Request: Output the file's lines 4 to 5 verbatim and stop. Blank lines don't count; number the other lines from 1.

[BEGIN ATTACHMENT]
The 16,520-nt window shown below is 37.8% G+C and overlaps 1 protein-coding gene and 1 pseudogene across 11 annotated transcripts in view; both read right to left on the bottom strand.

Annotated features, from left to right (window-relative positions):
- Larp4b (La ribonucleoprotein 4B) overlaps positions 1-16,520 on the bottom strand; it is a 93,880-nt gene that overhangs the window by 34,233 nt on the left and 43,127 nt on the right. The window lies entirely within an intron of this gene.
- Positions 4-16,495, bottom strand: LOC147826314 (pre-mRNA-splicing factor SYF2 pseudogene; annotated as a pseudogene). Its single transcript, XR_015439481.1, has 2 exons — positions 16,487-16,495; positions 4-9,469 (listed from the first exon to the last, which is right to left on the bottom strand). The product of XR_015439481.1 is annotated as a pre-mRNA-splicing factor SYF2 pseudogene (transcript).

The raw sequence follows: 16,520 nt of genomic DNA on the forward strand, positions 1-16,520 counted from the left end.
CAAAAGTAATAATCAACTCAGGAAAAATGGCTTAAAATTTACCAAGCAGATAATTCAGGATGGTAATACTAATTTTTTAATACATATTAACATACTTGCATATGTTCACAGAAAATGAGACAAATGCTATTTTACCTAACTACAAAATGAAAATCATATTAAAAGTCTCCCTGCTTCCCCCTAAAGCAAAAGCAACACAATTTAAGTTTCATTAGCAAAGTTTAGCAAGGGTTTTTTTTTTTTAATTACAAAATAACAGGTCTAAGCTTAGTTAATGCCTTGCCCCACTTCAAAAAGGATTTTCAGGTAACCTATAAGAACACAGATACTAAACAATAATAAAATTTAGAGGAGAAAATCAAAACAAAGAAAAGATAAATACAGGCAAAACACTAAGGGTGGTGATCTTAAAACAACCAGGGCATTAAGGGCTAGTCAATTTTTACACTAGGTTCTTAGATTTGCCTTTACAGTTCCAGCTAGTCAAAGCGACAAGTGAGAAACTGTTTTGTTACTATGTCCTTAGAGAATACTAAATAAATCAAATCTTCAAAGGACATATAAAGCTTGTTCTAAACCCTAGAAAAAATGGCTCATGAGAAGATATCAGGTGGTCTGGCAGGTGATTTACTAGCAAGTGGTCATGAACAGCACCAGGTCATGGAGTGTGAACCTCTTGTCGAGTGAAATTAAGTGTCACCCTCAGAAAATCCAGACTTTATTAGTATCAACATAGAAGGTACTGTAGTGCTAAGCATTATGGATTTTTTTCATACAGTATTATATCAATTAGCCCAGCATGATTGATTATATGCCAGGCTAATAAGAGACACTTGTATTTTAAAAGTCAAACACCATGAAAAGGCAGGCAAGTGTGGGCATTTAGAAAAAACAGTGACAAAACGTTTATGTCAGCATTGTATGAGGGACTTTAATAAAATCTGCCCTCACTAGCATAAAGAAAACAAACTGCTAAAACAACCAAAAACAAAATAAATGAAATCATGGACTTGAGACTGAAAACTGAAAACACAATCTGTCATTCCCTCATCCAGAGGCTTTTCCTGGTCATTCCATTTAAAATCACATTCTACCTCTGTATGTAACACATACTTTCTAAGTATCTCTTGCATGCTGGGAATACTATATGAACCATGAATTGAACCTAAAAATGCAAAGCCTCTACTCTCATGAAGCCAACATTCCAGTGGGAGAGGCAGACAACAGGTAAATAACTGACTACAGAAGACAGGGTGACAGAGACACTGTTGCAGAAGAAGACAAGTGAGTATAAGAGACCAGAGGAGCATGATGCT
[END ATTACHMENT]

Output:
- Positions 4-16,495, bottom strand: LOC147826314 (pre-mRNA-splicing factor SYF2 pseudogene; annotated as a pseudogene). Its single transcript, XR_015439481.1, has 2 exons — positions 16,487-16,495; positions 4-9,469 (listed from the first exon to the last, which is right to left on the bottom strand). The product of XR_015439481.1 is annotated as a pre-mRNA-splicing factor SYF2 pseudogene (transcript).

The raw sequence follows: 16,520 nt of genomic DNA on the forward strand, positions 1-16,520 counted from the left end.